The study, by researchers at Baylor College of Medicine in Houston, found that viral infection disrupts the normal response of cells to outside deleterious forces, cleaving and inactivating protein called G3BP that helps drive the formation of stress granules, which shelter the messenger RNAs that carry the code for protein formation.
The study discovered that the stress granules were formed when a cell is subjected to several kinds of stress, such as nutrient deprivation or virus infection.
"When the cell suffers a major insult, it stops expanding. The business of protein synthesis (in which messenger RNA or mRNA's genetic code gets translated into proteins that carry out cellular activities) is arrested," said Dr. Richard Lloyd, associate professor of molecular virology and microbiology at BCM.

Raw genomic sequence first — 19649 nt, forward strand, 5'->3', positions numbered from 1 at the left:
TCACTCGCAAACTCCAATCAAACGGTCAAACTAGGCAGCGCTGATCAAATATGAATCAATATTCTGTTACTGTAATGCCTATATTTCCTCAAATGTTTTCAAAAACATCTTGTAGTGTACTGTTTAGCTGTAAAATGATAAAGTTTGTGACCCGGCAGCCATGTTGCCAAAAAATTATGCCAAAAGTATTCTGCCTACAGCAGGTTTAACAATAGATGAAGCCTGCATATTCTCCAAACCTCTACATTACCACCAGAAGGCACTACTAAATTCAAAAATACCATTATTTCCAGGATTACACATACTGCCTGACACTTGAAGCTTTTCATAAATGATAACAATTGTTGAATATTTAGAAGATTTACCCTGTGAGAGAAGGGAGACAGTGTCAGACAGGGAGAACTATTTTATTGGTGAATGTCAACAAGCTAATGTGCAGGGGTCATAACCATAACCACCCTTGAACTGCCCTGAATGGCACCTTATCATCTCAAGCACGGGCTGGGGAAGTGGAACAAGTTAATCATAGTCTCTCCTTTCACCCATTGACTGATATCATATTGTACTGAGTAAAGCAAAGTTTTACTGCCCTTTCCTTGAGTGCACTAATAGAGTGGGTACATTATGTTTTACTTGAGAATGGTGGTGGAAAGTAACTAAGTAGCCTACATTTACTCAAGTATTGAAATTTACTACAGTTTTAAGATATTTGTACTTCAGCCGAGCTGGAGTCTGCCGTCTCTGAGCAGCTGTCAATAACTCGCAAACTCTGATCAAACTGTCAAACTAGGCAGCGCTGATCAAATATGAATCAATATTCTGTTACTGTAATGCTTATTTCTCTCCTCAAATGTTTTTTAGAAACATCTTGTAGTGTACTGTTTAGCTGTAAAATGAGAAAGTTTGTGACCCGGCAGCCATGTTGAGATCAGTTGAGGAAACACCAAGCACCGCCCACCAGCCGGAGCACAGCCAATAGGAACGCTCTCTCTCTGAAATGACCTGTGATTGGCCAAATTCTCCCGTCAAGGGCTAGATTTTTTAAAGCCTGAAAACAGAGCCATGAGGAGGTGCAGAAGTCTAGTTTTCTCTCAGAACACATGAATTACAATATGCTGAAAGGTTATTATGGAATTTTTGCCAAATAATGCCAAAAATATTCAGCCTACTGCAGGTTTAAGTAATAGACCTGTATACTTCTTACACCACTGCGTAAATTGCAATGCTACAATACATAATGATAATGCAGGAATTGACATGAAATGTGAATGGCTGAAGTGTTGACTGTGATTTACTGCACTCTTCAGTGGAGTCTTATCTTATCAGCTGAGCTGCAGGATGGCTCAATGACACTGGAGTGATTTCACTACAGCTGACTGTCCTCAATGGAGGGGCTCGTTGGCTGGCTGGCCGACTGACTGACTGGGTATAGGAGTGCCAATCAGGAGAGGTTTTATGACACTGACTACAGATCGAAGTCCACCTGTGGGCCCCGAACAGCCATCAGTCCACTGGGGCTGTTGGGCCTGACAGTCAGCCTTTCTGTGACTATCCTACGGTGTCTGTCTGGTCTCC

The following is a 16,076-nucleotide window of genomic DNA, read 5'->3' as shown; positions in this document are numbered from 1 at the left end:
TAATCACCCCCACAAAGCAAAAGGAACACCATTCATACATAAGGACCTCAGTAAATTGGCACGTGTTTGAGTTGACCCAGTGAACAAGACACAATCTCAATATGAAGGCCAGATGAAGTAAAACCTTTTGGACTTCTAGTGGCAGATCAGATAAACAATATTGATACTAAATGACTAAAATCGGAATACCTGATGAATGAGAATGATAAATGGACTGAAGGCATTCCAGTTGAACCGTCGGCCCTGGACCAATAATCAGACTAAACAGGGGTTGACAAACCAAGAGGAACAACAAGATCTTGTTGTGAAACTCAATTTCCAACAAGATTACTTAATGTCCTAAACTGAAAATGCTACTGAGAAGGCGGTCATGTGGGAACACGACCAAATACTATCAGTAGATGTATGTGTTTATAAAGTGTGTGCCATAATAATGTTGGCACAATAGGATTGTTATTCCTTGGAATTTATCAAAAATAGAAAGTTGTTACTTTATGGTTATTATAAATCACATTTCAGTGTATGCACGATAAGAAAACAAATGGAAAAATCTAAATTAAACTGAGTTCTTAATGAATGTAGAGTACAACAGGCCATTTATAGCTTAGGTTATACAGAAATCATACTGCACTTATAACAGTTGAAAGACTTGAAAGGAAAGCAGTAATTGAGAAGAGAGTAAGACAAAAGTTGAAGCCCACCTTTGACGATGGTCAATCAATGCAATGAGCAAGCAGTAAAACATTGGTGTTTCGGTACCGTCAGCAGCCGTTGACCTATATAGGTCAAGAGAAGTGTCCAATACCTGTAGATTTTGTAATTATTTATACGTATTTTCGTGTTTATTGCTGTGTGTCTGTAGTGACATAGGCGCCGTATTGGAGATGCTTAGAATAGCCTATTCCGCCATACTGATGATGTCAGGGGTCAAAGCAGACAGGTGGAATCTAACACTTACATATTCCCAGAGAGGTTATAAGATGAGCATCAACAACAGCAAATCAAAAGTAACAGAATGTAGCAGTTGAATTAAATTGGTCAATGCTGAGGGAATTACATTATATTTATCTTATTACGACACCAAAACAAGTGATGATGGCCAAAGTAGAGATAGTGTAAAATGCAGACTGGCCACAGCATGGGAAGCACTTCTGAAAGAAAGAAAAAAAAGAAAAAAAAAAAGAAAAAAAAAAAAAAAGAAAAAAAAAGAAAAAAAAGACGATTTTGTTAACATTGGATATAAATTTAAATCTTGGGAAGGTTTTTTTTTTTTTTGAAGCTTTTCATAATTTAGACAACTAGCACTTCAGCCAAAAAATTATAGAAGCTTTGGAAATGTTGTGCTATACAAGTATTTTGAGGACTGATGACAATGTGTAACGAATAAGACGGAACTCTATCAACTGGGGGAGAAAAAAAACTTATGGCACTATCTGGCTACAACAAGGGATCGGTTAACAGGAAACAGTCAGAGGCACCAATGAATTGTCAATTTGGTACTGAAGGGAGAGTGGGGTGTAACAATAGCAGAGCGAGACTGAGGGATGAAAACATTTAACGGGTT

"The messenger RNA goes into storage until conditions improve for the cells. Stress granules are a major storage site for the mRNA," he added.
The researcher however explained that, in poliovirus infection (used in the laboratory because it is a prototype for many kinds of viruses), the stress granules are formed early but as the infection continues, the stress granules disperse.
The authors also determined that the poliovirus infection actually cuts or cleaves G3BP, a protein critical in the formation of the stress granules.
"The cells respond to the viral infection, and then virus is shutting that response off, in effect, this type of cell response helps prevent the virus from translating its mRNA into virus proteins and killing the cells," said Lloyd.
"Other viruses may affect other proteins important in this type of stress response, poliovirus has evolved to target G3BP," he added.
The team concluded that stress granules could be formed during virus infection and that inhibited virus growth in the cells, when they transformed G3BP to make it resistant to being cut or cleaved.
"With the cleavage resistant form, the cells can continue to make stress granules, and this interferes with virus reproduction" said Lloyd.